Homesensory processing disorderSensory Overload is No Joke

Usually, people think of autism when the topic of SPD (Sensory Processing Disorder) comes up. While it’s almost exclusively tied to that neurodivergence, anyone can have it. I have the auditory version, just like many other dyslexics.

Sometimes, it keeps me up at night, since I can hear every noise outside my bedroom. Our air purifier helps a little, but unless I’m already exhausted, there’s not much I can do. Ear plugs are uncomfortable and I highly doubt noise mufflers used by lawn care and shop workers would let me sleep.

During the day, I can usually handle it. Sure, I’ll cringe at certain noises, like sirens, loud car engines and bus alert tones, but they won’t send me into overload.

An assortment of earplugs still in their packages.

I wish wearing these things didn’t bother me.
via flickr

This Has Been a Rough Week

While I was trying to do homework on Sunday, our neighbor decided to do yard work with a ridiculously loud lawnmower (which caught on fire at one point) and weed-wacker for, oh, FOUR HOURS. During this time, there was a car crash on a nearby road, which sent no fewer than three helicopters flying over our house, plus a small airplane decided to fly low over our neighborhood.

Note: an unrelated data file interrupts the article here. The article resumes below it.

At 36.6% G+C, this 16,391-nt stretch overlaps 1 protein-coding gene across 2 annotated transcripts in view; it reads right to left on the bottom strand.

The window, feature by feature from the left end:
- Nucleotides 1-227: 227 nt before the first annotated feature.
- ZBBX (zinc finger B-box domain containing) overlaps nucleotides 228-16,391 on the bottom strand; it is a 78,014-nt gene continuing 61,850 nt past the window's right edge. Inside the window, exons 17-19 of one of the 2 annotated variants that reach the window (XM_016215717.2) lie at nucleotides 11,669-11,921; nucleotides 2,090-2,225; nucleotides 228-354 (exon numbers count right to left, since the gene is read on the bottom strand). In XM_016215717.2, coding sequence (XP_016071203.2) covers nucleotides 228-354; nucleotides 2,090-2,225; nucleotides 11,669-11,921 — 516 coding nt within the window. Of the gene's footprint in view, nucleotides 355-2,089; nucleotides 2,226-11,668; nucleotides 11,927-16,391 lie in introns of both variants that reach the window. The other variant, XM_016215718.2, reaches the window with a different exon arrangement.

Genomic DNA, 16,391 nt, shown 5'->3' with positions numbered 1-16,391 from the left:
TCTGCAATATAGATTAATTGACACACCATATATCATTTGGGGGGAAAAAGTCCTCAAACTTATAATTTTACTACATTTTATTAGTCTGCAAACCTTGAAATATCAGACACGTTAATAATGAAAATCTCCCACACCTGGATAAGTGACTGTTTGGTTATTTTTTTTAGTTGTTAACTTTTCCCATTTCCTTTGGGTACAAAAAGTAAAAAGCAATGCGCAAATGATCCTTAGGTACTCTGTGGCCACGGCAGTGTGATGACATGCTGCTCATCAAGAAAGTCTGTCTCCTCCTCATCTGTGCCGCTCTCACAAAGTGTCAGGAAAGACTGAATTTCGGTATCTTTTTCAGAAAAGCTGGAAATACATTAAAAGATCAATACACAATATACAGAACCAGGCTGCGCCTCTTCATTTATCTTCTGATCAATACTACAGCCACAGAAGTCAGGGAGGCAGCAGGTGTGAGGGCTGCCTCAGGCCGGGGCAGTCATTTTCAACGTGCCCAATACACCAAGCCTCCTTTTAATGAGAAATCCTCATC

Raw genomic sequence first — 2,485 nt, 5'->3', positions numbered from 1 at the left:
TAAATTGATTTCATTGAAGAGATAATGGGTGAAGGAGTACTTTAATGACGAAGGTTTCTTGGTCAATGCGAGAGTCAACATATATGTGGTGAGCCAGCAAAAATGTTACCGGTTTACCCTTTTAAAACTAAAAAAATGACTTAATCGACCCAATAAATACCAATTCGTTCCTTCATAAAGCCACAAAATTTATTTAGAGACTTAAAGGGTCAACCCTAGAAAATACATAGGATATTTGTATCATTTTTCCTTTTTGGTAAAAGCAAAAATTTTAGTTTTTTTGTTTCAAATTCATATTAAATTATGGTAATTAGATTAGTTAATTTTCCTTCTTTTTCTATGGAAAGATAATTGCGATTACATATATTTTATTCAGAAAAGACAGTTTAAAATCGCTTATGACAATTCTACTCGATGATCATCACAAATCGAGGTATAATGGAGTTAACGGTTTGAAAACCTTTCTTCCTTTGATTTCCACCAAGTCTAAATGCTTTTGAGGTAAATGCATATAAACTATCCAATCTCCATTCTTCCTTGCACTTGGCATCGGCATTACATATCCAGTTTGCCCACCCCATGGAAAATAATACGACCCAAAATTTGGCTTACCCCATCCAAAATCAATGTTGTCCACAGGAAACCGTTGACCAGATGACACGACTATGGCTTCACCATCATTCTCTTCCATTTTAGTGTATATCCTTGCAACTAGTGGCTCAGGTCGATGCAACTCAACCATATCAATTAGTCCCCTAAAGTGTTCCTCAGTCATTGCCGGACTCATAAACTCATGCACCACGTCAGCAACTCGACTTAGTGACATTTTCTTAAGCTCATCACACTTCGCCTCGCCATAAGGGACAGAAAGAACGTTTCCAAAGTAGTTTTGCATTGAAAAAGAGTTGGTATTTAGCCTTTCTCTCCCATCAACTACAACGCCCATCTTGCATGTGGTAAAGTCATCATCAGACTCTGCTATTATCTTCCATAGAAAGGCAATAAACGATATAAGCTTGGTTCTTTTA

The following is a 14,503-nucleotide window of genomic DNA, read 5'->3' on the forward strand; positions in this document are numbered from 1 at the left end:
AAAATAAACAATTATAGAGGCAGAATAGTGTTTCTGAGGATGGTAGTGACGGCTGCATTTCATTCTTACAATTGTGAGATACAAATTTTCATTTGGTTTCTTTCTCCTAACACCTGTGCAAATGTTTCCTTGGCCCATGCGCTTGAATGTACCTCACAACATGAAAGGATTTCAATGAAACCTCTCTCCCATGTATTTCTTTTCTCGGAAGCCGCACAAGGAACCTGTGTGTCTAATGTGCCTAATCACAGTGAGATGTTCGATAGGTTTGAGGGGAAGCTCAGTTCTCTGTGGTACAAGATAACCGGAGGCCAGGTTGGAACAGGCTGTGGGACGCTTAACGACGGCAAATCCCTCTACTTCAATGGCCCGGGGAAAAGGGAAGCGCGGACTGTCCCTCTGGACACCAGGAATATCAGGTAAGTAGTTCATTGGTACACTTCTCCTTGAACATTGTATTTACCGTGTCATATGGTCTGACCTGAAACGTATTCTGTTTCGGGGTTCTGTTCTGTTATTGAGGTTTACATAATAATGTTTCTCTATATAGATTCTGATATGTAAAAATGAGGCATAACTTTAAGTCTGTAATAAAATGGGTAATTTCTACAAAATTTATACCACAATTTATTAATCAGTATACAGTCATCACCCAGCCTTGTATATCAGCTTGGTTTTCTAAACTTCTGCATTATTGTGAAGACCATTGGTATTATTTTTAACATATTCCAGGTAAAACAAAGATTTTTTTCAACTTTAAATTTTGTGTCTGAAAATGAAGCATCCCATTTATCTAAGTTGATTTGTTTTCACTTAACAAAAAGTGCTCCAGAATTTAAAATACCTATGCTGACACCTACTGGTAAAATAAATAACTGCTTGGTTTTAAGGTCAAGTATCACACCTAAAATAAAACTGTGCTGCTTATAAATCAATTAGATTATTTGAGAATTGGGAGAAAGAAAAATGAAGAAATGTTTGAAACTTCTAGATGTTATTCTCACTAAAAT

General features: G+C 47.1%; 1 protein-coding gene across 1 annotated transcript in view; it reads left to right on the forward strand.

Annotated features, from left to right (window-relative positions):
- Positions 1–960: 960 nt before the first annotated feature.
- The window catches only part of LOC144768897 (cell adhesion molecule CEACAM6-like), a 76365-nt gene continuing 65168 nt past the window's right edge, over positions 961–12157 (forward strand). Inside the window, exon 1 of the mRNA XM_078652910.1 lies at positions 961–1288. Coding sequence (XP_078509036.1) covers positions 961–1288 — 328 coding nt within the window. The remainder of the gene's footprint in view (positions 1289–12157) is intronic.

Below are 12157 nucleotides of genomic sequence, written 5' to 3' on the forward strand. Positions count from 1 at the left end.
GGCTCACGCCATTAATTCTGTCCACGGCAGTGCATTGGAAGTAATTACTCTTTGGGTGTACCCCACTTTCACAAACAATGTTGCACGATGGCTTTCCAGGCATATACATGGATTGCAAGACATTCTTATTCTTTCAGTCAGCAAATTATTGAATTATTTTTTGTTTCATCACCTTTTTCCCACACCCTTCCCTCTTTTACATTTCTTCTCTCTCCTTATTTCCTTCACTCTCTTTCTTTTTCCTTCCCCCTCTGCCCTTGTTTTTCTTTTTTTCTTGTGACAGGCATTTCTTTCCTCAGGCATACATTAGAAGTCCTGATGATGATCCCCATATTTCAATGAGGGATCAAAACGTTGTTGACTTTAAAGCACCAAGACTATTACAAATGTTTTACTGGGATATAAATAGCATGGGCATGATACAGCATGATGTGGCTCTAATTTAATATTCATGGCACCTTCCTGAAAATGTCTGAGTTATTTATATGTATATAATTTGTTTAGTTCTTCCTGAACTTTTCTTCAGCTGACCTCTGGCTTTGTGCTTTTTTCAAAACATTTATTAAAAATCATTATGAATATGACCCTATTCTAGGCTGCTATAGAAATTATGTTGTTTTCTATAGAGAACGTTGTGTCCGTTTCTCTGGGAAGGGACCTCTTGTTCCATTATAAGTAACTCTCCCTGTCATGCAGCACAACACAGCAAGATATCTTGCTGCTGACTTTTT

At work on Wednesday, while I was trying to put stock away from our weekly truck, a crew was installing some new machine in the department I was working in. The drills were terrible.

Both days ended with extreme irritation and a raging headache. While it was happening, I had a hard time restraining the anger that always comes with the unintentional assaults.

It’s also exhausting. When I finally finished my last shift of the week yesterday, I was functionally nonverbal. My brain just up and gave up on processing expressive language. Between the attacks on my senses and the general stress that comes with the recent changes in my life, it’s little wonder I had to crawl into a corner for a while in order to survive my last class of the week.